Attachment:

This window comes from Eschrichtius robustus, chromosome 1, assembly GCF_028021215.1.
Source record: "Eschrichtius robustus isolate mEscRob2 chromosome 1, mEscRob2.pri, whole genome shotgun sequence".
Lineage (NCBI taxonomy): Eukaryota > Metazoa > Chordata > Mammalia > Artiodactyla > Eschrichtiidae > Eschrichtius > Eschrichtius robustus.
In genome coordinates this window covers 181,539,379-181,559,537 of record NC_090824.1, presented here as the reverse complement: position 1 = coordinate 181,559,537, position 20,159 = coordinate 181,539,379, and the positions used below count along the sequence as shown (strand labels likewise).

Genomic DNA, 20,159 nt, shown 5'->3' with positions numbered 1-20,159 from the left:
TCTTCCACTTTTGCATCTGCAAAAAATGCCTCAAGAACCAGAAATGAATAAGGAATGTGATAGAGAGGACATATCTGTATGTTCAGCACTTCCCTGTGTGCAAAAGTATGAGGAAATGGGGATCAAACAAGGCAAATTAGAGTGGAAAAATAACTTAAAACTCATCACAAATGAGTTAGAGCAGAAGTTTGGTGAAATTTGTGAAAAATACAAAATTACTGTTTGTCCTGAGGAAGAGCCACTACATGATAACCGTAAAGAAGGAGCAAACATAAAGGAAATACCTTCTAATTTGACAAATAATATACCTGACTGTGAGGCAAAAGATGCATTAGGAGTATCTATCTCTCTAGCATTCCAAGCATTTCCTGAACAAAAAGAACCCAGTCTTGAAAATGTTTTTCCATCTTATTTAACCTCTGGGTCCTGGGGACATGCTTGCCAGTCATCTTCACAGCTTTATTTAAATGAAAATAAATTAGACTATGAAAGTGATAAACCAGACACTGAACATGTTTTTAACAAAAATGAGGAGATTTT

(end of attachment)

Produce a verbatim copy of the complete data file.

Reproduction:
This window comes from Eschrichtius robustus, chromosome 1, assembly GCF_028021215.1.
Source record: "Eschrichtius robustus isolate mEscRob2 chromosome 1, mEscRob2.pri, whole genome shotgun sequence".
Lineage (NCBI taxonomy): Eukaryota > Metazoa > Chordata > Mammalia > Artiodactyla > Eschrichtiidae > Eschrichtius > Eschrichtius robustus.
In genome coordinates this window covers 181,539,379-181,559,537 of record NC_090824.1, presented here as the reverse complement: position 1 = coordinate 181,559,537, position 20,159 = coordinate 181,539,379, and the positions used below count along the sequence as shown (strand labels likewise).

Genomic DNA, 20,159 nt, shown 5'->3' with positions numbered 1-20,159 from the left:
TCTTCCACTTTTGCATCTGCAAAAAATGCCTCAAGAACCAGAAATGAATAAGGAATGTGATAGAGAGGACATATCTGTATGTTCAGCACTTCCCTGTGTGCAAAAGTATGAGGAAATGGGGATCAAACAAGGCAAATTAGAGTGGAAAAATAACTTAAAACTCATCACAAATGAGTTAGAGCAGAAGTTTGGTGAAATTTGTGAAAAATACAAAATTACTGTTTGTCCTGAGGAAGAGCCACTACATGATAACCGTAAAGAAGGAGCAAACATAAAGGAAATACCTTCTAATTTGACAAATAATATACCTGACTGTGAGGCAAAAGATGCATTAGGAGTATCTATCTCTCTAGCATTCCAAGCATTTCCTGAACAAAAAGAACCCAGTCTTGAAAATGTTTTTCCATCTTATTTAACCTCTGGGTCCTGGGGACATGCTTGCCAGTCATCTTCACAGCTTTATTTAAATGAAAATAAATTAGACTATGAAAGTGATAAACCAGACACTGAACATGTTTTTAACAAAAATGAGGAGATTTT